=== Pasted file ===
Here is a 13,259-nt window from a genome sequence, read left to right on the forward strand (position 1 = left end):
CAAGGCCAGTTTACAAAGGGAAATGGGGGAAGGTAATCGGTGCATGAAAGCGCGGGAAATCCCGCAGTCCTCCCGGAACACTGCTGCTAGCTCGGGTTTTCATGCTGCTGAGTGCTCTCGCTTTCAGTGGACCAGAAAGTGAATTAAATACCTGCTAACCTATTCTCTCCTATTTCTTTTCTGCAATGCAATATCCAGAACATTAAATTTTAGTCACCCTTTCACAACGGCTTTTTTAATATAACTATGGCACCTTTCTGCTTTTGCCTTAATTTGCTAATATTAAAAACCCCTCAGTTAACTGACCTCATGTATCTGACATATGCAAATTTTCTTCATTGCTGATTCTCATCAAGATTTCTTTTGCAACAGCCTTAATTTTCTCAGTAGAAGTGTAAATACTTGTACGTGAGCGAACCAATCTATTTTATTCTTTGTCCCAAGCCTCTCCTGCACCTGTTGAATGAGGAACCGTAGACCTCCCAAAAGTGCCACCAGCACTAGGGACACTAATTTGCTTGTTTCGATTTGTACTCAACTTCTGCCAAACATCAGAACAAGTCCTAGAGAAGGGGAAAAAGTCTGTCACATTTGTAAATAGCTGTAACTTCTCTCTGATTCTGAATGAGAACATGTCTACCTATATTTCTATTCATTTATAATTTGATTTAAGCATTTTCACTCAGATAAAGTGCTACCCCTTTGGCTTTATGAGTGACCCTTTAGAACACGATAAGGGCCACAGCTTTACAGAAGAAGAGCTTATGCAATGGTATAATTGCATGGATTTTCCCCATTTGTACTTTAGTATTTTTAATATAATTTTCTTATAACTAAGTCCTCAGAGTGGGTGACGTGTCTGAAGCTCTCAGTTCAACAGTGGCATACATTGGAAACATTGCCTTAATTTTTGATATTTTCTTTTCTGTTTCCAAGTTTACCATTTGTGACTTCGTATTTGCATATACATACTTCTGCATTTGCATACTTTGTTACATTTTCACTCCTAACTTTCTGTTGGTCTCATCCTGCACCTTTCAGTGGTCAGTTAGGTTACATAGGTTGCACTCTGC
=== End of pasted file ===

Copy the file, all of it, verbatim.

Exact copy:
Here is a 13,259-nt window from a genome sequence, read left to right on the forward strand (position 1 = left end):
CAAGGCCAGTTTACAAAGGGAAATGGGGGAAGGTAATCGGTGCATGAAAGCGCGGGAAATCCCGCAGTCCTCCCGGAACACTGCTGCTAGCTCGGGTTTTCATGCTGCTGAGTGCTCTCGCTTTCAGTGGACCAGAAAGTGAATTAAATACCTGCTAACCTATTCTCTCCTATTTCTTTTCTGCAATGCAATATCCAGAACATTAAATTTTAGTCACCCTTTCACAACGGCTTTTTTAATATAACTATGGCACCTTTCTGCTTTTGCCTTAATTTGCTAATATTAAAAACCCCTCAGTTAACTGACCTCATGTATCTGACATATGCAAATTTTCTTCATTGCTGATTCTCATCAAGATTTCTTTTGCAACAGCCTTAATTTTCTCAGTAGAAGTGTAAATACTTGTACGTGAGCGAACCAATCTATTTTATTCTTTGTCCCAAGCCTCTCCTGCACCTGTTGAATGAGGAACCGTAGACCTCCCAAAAGTGCCACCAGCACTAGGGACACTAATTTGCTTGTTTCGATTTGTACTCAACTTCTGCCAAACATCAGAACAAGTCCTAGAGAAGGGGAAAAAGTCTGTCACATTTGTAAATAGCTGTAACTTCTCTCTGATTCTGAATGAGAACATGTCTACCTATATTTCTATTCATTTATAATTTGATTTAAGCATTTTCACTCAGATAAAGTGCTACCCCTTTGGCTTTATGAGTGACCCTTTAGAACACGATAAGGGCCACAGCTTTACAGAAGAAGAGCTTATGCAATGGTATAATTGCATGGATTTTCCCCATTTGTACTTTAGTATTTTTAATATAATTTTCTTATAACTAAGTCCTCAGAGTGGGTGACGTGTCTGAAGCTCTCAGTTCAACAGTGGCATACATTGGAAACATTGCCTTAATTTTTGATATTTTCTTTTCTGTTTCCAAGTTTACCATTTGTGACTTCGTATTTGCATATACATACTTCTGCATTTGCATACTTTGTTACATTTTCACTCCTAACTTTCTGTTGGTCTCATCCTGCACCTTTCAGTGGTCAGTTAGGTTACATAGGTTGCACTCTGC